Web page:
Title: Courtesan with an Umbrella in the Snow
Date: commissioned for a New Year, likely before 1818
Color woodblock print
Dimensions: 8 5/16 x 6 7/8 inches (21.1 x 17.5 cm)
Gift of Joanna Haab Schoff, Class of 1955
Object Number: 2011.017.024
Sode mo harawanu
Kitaguni no yuki
Stopped for the night by
A top ranked courtesan
On the morning of parting
I don’t brush my sleeve
Of the north-country snow
This surimono is an unusually straightforward bijin-ga image, extremely close to an ukiyo-e commercial print, albeit utilizing the square shikishi format and special printing effects of surimono. There is little attempt here to find historical shades or archetypes to overlay the woman; even the poem is a fairly straightforward appreciation. The “North Country” (hokkoku) was a common way of referring to the Yoshiwara pleasure quarters, located to the north of Edo, while kinuginu, literally a repetition of “silk robes,” might seem to refer to the layered kimono of the courtesan, but actually describes the sadness of parting after a night of love, when each partner dresses again in his or her separate robes. There may be an implication here, however, that in their intimacy, some of the courtesan’s white face powder has rubbed off onto the man’s kimono sleeve, which he intentionally retains as a keepsake.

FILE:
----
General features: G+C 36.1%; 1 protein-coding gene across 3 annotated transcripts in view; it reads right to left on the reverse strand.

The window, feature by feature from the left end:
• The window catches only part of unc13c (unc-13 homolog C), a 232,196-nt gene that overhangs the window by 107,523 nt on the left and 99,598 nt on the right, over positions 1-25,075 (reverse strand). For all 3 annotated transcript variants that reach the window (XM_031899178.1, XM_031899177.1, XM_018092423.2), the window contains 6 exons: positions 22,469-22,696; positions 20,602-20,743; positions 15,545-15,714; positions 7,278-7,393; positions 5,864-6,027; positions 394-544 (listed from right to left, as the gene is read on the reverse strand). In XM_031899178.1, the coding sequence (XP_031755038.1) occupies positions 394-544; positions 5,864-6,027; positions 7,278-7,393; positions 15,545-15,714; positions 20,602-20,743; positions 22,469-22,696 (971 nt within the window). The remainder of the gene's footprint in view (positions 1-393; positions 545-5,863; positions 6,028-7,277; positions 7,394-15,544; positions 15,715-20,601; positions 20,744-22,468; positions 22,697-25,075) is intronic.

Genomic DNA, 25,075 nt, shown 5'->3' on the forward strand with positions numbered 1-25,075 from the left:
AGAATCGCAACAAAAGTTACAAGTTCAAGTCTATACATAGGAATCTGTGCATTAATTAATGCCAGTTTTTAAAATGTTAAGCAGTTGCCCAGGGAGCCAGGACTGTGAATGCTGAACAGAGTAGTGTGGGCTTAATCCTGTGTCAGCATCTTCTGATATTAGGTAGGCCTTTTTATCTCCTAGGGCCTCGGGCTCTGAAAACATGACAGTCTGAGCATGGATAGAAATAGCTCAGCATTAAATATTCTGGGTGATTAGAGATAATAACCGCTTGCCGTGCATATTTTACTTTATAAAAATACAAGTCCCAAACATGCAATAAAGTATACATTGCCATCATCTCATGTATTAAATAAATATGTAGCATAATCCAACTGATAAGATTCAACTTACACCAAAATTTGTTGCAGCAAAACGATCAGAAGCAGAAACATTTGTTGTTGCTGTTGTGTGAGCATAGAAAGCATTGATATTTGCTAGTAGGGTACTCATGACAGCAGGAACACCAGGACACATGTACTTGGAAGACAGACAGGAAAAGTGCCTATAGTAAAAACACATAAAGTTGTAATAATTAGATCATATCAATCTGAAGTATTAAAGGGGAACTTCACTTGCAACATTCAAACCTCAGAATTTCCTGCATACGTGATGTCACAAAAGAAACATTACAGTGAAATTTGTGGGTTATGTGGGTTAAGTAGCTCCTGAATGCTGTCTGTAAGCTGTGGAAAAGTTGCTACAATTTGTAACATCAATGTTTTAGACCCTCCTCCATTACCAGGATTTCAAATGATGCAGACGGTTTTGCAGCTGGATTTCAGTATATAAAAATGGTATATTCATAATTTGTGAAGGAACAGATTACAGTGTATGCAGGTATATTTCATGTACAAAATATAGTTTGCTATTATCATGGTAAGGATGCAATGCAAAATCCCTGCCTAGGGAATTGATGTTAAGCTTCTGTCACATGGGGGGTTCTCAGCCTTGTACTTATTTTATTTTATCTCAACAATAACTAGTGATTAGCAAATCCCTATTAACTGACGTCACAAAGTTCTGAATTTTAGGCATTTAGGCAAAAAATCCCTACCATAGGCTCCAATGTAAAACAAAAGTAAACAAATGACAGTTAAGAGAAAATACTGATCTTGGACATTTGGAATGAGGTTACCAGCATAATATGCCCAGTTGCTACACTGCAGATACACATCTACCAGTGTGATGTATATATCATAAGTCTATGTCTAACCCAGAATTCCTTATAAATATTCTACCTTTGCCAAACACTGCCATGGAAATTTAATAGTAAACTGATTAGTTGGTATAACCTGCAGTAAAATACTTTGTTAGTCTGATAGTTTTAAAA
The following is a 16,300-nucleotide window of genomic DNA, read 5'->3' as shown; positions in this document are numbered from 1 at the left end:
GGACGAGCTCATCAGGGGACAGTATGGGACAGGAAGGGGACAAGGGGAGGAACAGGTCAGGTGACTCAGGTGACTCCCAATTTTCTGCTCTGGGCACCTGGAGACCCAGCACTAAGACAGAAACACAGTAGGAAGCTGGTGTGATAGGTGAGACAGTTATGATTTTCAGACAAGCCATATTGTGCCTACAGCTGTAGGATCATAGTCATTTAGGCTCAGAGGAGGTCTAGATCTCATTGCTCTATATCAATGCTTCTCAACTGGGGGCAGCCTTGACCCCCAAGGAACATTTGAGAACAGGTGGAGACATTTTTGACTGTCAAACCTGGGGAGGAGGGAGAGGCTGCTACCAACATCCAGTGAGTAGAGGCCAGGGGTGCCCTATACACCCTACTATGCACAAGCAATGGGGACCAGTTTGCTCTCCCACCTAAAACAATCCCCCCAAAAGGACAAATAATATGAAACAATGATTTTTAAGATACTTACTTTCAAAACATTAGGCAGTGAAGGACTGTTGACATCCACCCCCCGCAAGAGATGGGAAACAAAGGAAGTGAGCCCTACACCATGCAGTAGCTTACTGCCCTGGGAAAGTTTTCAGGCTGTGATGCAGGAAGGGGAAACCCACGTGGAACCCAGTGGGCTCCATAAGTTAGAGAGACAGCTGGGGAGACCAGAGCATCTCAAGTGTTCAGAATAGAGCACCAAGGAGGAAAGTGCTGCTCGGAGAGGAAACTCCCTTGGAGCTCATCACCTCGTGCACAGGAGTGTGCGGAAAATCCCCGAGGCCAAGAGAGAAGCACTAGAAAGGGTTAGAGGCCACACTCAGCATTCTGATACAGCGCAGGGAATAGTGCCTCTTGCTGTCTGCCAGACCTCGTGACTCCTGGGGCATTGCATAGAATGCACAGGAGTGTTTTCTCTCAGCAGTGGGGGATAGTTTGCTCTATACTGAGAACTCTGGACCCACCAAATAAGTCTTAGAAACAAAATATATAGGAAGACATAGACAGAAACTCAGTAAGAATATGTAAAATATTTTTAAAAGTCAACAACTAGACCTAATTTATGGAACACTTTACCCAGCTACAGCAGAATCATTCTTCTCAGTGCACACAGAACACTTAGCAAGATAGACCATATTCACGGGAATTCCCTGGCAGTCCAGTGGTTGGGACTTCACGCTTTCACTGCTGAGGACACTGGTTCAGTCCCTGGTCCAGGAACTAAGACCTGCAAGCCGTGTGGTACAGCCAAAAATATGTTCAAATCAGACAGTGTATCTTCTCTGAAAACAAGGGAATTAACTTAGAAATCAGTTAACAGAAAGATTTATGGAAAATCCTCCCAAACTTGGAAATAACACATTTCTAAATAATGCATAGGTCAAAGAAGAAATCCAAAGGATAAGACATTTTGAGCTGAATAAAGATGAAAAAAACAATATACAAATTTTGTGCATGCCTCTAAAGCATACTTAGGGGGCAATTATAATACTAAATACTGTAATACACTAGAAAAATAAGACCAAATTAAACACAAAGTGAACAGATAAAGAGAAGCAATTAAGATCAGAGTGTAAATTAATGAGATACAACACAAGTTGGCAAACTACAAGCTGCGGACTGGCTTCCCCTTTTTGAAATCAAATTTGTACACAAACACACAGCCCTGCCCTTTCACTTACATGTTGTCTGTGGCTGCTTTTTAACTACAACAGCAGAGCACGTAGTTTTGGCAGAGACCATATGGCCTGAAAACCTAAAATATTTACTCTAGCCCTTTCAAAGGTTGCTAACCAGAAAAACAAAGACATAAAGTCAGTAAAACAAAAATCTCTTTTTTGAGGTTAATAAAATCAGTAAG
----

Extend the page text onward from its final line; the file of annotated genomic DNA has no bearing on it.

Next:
Oiran were one of the highest classes of courtesan, distinguished from other women by the their obi belts tied in the front. They often wore high clogs and richly layered silk kimono, appearing as the epitome of fashion, wealth and beauty. As in many commercial bijin prints of the nineteenth century, the woman is depicted in the snow, a light reference perhaps to the more traditional meaning of the “North Country,” the snowy north of Japan.
NOTE: This electronic record is compiled from historic documentation which may not reflect the Johnson Museum's complete or current knowledge of the object. Review and refinement of such records is ongoing.